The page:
Blackstar’s new Dept. 10 Dual Drive, which is built to work at the front and back ends of a signal chain, has the potential to thrive in these environments. It’s one of three sibling pedals in a new line that includes a booster and a distortion.

From Dual to Quad

Before looking at the Dual Drive, it’s important to note that a single dual-triode preamp tube can’t drive all the gain-stage and EQ functions in a pedal of this complexity. So solid-state components play a big part in the Dual Drive circuit.

All recorded using a Gibson Les Paul with PAF-style humbuckers, via the Dept. 10 Dual Drive on Cab Rig setting #3, direct into a Universal Audio Apollo Twin Duo. A touch of room reverb added in Pro Tools. All knobs at noon, except Gain at 11 o’clock in Clip 1 and Clip 3.

  1. (PG Blackstar Dual Drive Ch1CL): Les Paul neck pickup
  2. (PG Blackstar Dual Drive Ch1CR): Les Paul middle position
  3. (PG Blackstar Dual Drive Ch2CR): Les Paul bridge pickup
  4. (PG Blackstar Dual Drive Ch2OD): Les Paul bridge pickup

The “Dept. 10” part of the product name comes from Blackstar’s R&D division, and it’s clear they weren’t content to make this tube-driven pedal a mere marketing exercise. Where other ostensibly tube-loaded pedals are let down by inadequate voltage, the single ECC83/12AX7 preamp tube in the Dual Drive is fed with more than 200 volts, ramped up internally from a traditional 9VDC external supply. And while the 2-channel design makes the Dual Drive impressively versatile, the interface is not cluttered or confusing.

Although the Dept. 10 Dual Drive is billed as a 2-channel overdrive pedal with independent footswitches for the two channels, it actually delivers four distinct boost-to-overdrive voices, thanks to the cl/cr switch on channel 1 and the cr/od switch on channel 2, which move between clean and crunch, and crunch and overdrive, respectively. (Yes, channel 1’s and channel 2’s crunch settings are subtly different.) Each channel has its own gain and level control, but they share an EQ stage with bass, middle, treble, and an ISF knob—a control that moves from American to British voicing as you twist it clockwise.

The two channels also share three speaker-and-cab emulation presets in the cab rig, which is selectable via a 3-way toggle. Blackstar tells us their IRs are generated via proprietary simulation technology, which facilitates deep editing of the cab rig sims via the company’s free downloadable Architect software. It’s easy to manage and connects via USB, enabling access to more than 250 virtual cabs and mics, variable mic positions, and room mic blends.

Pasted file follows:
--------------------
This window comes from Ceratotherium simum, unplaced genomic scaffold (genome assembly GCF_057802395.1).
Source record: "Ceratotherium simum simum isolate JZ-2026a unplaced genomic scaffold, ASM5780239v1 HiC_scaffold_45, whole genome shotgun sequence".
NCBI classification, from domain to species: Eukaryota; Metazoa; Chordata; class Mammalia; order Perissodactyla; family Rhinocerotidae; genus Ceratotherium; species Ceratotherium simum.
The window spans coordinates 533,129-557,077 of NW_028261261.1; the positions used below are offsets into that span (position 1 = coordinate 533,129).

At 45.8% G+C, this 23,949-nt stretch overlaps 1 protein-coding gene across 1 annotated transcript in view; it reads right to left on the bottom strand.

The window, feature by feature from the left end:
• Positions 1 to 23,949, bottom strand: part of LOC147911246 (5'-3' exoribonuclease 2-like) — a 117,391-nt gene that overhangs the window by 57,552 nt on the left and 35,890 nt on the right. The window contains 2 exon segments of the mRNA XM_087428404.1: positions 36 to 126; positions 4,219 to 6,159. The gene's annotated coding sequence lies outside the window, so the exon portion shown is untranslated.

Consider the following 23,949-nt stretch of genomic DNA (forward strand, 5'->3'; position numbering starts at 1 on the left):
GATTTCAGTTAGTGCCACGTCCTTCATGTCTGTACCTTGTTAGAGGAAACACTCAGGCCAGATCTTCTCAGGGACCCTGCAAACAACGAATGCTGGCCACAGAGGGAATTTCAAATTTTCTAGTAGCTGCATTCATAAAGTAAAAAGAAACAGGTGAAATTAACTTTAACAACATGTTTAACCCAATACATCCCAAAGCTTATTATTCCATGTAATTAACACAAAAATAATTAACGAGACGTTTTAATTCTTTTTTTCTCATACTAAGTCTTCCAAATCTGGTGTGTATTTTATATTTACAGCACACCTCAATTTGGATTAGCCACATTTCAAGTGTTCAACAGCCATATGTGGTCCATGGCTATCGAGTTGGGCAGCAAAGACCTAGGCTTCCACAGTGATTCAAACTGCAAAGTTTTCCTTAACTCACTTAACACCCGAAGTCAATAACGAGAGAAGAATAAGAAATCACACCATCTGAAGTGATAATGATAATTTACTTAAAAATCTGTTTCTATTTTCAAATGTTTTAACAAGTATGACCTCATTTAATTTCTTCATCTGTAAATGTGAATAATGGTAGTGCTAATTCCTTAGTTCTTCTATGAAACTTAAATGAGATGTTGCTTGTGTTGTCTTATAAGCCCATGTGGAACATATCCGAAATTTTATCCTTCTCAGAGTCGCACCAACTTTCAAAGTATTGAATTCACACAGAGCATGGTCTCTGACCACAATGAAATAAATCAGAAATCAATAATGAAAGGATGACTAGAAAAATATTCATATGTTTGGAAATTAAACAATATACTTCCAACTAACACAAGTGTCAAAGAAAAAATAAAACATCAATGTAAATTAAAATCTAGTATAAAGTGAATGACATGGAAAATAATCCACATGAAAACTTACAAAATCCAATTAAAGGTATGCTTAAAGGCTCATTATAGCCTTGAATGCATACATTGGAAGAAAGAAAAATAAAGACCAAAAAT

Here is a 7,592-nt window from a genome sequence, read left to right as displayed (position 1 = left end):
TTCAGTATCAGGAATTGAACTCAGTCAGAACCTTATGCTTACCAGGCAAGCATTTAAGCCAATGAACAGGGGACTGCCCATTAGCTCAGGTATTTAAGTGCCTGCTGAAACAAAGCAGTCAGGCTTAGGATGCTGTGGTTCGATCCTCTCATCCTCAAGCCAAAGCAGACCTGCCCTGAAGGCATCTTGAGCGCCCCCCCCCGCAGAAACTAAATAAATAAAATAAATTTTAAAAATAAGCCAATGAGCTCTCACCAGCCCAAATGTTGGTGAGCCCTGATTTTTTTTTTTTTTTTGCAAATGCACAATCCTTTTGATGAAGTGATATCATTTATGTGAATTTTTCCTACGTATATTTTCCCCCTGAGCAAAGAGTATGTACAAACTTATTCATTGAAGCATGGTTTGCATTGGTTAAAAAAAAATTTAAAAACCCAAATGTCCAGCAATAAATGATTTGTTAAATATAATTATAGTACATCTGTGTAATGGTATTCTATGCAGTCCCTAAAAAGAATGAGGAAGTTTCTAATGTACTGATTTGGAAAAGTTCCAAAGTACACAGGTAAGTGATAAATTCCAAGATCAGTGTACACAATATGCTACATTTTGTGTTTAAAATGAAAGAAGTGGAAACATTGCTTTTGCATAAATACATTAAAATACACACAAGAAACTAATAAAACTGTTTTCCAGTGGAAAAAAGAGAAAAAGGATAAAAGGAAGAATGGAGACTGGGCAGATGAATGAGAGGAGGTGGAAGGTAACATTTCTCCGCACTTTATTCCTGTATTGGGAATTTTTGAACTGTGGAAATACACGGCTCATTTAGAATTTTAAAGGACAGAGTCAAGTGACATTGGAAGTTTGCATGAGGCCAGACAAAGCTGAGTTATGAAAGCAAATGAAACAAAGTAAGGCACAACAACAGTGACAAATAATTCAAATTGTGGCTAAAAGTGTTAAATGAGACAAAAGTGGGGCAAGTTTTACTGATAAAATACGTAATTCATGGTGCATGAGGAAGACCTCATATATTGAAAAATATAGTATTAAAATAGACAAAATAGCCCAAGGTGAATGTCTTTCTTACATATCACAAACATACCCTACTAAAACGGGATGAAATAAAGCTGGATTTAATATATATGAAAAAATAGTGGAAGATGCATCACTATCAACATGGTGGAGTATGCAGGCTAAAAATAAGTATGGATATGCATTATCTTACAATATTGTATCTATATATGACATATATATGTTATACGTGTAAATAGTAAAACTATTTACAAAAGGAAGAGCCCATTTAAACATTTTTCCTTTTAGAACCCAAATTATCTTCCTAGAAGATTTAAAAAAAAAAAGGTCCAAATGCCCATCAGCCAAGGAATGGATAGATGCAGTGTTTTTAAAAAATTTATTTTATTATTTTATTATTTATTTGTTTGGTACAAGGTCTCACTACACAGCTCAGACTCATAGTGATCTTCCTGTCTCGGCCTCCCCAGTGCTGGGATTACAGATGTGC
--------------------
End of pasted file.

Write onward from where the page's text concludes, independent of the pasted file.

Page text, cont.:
Connectivity options are streamlined but offer considerable utility. Using the input jack and standard output on the pedal effectively makes the Dual Drive an overdrive pedal and bypasses the cab rig, the XLR DI on the rear panel, and the TRS stereo cab rig output (which will also drive stereo headphones).The USB jack can be used for both editing and connecting to your DAW. There’s also a send and return for the effects loop so you can integrate reverb, delay, and modulation pedals into the rig. There are a few missed opportunities here. You can’t stack the channels, for instance. Still, the Dual Drive clearly offers a lot of fly-rig and pedalboard-based amplification options as is.

Rig simulations often outshined the conventional drive-pedal-into-amp sounds.

Drivin’ and Wailin’

I tested the Dept. 10 Dual Drive with a Les Paul and a Stratocaster—first using it as a traditional dirt pedal into the clean channel of a Tone King Sky King combo, and then working with its cab sims via studio monitors and the headphone output. Long story short: There are a lot of sounds to like here—most notably the amp rig simulations that often outshined the conventional drive’s pedal-into-amp sounds.

That doesn’t mean the Dual Drive falls short as an overdrive. On the contrary, the Dual Drive sounds righteous at many settings when driving the front of a clean tube amp. From subtle boost to easy crunch, to all-out high-gain strafing, the Dual Drive is instant access to many variations of chunky-to-sizzling dirt tones. And it’s easy to completely reshape these tones via the powerful 3-band EQ and ISF control. I was able to dial up plenty of bright, cutting voices that definitively put the “tubes are warm, transistors are bright” myth to rest. But it’s also easy to dial in rich, darker tones by staying in the first 30 percent of the treble control’s range.

Curiously, some of the Dual Drive’s most natural sounds came via the cab sims, headphones, and studio monitor. Admittedly, that might be because we’re all becoming more familiar and at ease with the playback-in-the-control-room sound generated by many cab-sim-loaded preamps and modelers. But the cab rig function sounded and felt great, which underscores its viability as a direct-to-PA solution for live use or direct-to-DAW recording.

The Verdict

Versatile, well-designed, and compact, the Dept. 10 Dual Drive brings a lot to the table for $299. It’s a powerful and flexible dual-channel overdrive. But it’s even more impressive as the centerpiece of a DI, pedalboard-based live rig, or a quick route to laying down solid studio tracks. The Dual Drive’s ability to excel in either application makes it a value worth playing and investigating.

Blackstar Dept. 10 Dual Drive Demo | First Look

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